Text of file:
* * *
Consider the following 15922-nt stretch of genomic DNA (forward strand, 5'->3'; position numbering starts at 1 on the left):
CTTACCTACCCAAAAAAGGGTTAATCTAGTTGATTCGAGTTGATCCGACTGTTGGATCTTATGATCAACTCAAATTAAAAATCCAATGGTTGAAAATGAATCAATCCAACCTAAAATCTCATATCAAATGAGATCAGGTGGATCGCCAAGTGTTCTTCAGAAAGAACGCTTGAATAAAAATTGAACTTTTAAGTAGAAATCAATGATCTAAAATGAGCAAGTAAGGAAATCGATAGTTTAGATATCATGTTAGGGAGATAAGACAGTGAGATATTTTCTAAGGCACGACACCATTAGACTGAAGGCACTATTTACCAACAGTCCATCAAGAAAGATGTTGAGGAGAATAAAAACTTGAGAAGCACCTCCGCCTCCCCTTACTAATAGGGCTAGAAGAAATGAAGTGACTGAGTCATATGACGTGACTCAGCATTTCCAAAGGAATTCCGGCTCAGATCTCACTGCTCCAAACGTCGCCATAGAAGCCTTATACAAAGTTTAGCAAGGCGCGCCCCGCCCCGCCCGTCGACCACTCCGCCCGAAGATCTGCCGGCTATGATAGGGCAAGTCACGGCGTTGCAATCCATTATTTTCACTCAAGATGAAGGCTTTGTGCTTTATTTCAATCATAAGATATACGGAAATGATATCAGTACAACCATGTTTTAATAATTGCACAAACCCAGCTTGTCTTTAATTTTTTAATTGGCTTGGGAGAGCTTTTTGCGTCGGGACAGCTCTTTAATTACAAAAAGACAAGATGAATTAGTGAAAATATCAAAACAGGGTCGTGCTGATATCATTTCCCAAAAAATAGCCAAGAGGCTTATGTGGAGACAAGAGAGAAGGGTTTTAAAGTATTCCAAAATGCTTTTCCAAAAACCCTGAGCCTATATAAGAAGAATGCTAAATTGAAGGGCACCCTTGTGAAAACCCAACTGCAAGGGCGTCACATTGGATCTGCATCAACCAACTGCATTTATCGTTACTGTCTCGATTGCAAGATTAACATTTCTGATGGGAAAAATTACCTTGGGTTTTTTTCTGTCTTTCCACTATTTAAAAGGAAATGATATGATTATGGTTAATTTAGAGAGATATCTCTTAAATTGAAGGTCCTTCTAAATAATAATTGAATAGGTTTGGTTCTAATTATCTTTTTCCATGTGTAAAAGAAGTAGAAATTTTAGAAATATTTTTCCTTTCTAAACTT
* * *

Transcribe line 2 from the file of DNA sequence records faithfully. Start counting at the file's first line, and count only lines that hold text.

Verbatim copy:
CTTACCTACCCAAAAAAGGGTTAATCTAGTTGATTCGAGTTGATCCGACTGTTGGATCTTATGATCAACTCAAATTAAAAATCCAATGGTTGAAAATGAATCAATCCAACCTAAAATCTCATATCAAATGAGATCAGGTGGATCGCCAAGTGTTCTTCAGAAAGAACGCTTGAATAAAAATTGAACTTTTAAGTAGAAATCAATGATCTAAAATGAGCAAGTAAGGAAATCGATAGTTTAGATATCATGTTAGGGAGATAAGACAGTGAGATATTTTCTAAGGCACGACACCATTAGACTGAAGGCACTATTTACCAACAGTCCATCAAGAAAGATGTTGAGGAGAATAAAAACTTGAGAAGCACCTCCGCCTCCCCTTACTAATAGGGCTAGAAGAAATGAAGTGACTGAGTCATATGACGTGACTCAGCATTTCCAAAGGAATTCCGGCTCAGATCTCACTGCTCCAAACGTCGCCATAGAAGCCTTATACAAAGTTTAGCAAGGCGCGCCCCGCCCCGCCCGTCGACCACTCCGCCCGAAGATCTGCCGGCTATGATAGGGCAAGTCACGGCGTTGCAATCCATTATTTTCACTCAAGATGAAGGCTTTGTGCTTTATTTCAATCATAAGATATACGGAAATGATATCAGTACAACCATGTTTTAATAATTGCACAAACCCAGCTTGTCTTTAATTTTTTAATTGGCTTGGGAGAGCTTTTTGCGTCGGGACAGCTCTTTAATTACAAAAAGACAAGATGAATTAGTGAAAATATCAAAACAGGGTCGTGCTGATATCATTTCCCAAAAAATAGCCAAGAGGCTTATGTGGAGACAAGAGAGAAGGGTTTTAAAGTATTCCAAAATGCTTTTCCAAAAACCCTGAGCCTATATAAGAAGAATGCTAAATTGAAGGGCACCCTTGTGAAAACCCAACTGCAAGGGCGTCACATTGGATCTGCATCAACCAACTGCATTTATCGTTACTGTCTCGATTGCAAGATTAACATTTCTGATGGGAAAAATTACCTTGGGTTTTTTTCTGTCTTTCCACTATTTAAAAGGAAATGATATGATTATGGTTAATTTAGAGAGATATCTCTTAAATTGAAGGTCCTTCTAAATAATAATTGAATAGGTTTGGTTCTAATTATCTTTTTCCATGTGTAAAAGAAGTAGAAATTTTAGAAATATTTTTCCTTTCTAAACTT